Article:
In September, the Sandia team wrapped up a three-year effort titled Synthetic DNA for Highly Secure Information Storage and Transmission. The project developed a new way of storing and encrypting information using DNA. The work was funded through Sandia’s internal Laboratory Directed Research and Development program. 

February 14, 2017
By Maryann Lawlor
Tam Le (l) and Todd Noel, computer scientists at Sandia National Laboratories, demonstrate how augmented reality assists in nuclear material protection training.

Sandia National Laboratories scientists have adapted serious gaming technology and methods to enhance nuclear materials physical security training. Using prerelease stand-alone augmented reality headsets, the approach could revolutionize nuclear security engineering training.

November 2, 2016
By Julianne Simpson
Sandia National Laboratories will oversee the brain-replication work of three teams who aim to map, understand and mathematically recreate visual processing in the brain.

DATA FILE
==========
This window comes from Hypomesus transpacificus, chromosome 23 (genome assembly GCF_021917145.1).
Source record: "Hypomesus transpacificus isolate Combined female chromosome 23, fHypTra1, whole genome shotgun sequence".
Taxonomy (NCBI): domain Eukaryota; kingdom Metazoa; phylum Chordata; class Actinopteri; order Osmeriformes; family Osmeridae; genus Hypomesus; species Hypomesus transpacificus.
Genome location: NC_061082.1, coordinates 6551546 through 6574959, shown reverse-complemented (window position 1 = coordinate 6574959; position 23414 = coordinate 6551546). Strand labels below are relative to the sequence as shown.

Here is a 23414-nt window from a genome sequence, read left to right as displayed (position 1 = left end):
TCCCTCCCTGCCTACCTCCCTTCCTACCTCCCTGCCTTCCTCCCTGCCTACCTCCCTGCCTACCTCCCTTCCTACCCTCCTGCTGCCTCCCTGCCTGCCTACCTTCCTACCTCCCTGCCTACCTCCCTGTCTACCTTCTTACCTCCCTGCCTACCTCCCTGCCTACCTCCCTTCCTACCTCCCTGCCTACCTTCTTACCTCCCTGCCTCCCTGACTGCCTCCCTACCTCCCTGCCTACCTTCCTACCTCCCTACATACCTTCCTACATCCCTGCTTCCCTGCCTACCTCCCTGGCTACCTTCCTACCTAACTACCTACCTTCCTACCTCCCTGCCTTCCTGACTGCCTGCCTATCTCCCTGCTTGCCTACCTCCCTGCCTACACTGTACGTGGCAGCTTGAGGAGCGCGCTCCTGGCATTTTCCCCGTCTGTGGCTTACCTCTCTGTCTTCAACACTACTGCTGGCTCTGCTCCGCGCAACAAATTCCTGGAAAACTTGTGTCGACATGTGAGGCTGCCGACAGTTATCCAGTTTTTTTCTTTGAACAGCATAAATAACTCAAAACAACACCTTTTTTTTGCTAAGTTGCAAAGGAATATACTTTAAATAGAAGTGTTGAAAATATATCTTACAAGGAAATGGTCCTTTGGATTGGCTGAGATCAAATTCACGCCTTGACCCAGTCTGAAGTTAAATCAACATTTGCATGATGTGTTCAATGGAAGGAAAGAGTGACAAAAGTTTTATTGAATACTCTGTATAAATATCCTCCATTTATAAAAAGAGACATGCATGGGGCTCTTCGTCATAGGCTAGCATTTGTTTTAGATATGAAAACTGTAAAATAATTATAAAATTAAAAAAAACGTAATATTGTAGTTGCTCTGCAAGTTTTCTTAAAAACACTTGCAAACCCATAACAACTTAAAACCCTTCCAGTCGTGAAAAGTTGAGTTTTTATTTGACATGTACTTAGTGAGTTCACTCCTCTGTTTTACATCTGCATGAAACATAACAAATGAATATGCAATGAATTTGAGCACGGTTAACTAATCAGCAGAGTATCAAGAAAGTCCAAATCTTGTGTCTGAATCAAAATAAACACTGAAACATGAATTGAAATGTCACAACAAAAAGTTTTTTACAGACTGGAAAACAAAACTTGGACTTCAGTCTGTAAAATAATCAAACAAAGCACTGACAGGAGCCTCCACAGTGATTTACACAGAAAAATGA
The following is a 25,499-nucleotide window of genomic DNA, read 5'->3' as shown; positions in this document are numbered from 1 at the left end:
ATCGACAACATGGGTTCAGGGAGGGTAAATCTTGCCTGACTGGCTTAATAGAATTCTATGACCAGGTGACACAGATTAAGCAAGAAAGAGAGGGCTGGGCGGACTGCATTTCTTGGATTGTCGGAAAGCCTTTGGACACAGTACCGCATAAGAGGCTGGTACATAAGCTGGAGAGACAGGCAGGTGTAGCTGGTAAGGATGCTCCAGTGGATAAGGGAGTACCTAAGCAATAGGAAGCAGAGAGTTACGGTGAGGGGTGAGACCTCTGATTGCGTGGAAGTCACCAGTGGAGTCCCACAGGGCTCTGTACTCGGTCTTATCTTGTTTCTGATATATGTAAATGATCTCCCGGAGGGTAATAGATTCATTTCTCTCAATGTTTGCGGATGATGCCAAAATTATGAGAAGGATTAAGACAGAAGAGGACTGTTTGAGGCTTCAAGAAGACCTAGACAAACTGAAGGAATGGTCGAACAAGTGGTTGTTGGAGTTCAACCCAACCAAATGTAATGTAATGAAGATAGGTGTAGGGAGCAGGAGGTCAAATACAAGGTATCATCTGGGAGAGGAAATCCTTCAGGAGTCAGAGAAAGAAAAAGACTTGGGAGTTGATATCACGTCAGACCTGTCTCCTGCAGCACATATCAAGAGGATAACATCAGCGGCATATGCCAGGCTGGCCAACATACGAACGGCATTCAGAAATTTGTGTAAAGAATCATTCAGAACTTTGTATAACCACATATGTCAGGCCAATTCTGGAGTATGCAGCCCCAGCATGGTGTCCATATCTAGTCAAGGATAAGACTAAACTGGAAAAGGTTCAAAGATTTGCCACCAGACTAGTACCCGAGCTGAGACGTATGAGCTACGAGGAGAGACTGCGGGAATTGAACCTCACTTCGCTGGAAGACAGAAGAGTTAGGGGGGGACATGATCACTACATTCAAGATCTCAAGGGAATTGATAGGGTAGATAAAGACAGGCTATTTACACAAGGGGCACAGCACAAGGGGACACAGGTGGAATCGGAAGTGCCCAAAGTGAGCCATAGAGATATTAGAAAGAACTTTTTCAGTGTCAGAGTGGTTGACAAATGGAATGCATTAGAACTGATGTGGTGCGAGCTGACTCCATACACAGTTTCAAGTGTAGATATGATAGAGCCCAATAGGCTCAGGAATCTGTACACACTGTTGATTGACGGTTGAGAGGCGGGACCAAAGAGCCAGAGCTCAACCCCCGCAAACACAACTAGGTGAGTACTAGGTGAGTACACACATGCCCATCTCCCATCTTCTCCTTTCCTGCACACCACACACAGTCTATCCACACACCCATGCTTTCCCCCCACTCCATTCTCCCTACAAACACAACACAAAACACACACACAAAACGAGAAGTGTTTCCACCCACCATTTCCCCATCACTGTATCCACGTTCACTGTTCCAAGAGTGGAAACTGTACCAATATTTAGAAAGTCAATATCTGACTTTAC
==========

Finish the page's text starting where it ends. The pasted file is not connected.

Over the next five years, Sandia National Laboratories will oversee the brain replication work of three university-led teams who aim to close the computer-human gap in object recognition. An advanced computer may beat experts in chess, but a computer algorithm trained only on pictures of red apples cannot recognize that a green apple is still an apple.

November 4, 2015

Sandia National Laboratories, Albuquerque, New Mexico, has appointed James M. Chavez vice president of its Energy, Nonproliferation and High Consequence Security Division and its International, Homeland and Nuclear Security Program Management Unit.

September 22, 2015

Jill M. Hruby has been named president and director of Sandia National Laboratories, Albuquerque, New Mexico. 

May 19, 2015

Sandia National Laboratories, Livermore, California, has appointed Marianne Walck vice president of Sandia’s California laboratory. 

May 19, 2015

James Peery has been appointed vice president for defense research at Sandia National Laboratories, Albuquerque, New Mexico. 

May 14, 2015
By Sandra Jontz
A bomb disposal robot removes a suspicious package during a training operation at Sandia National Laboratories. (Photo by Randy Montoya)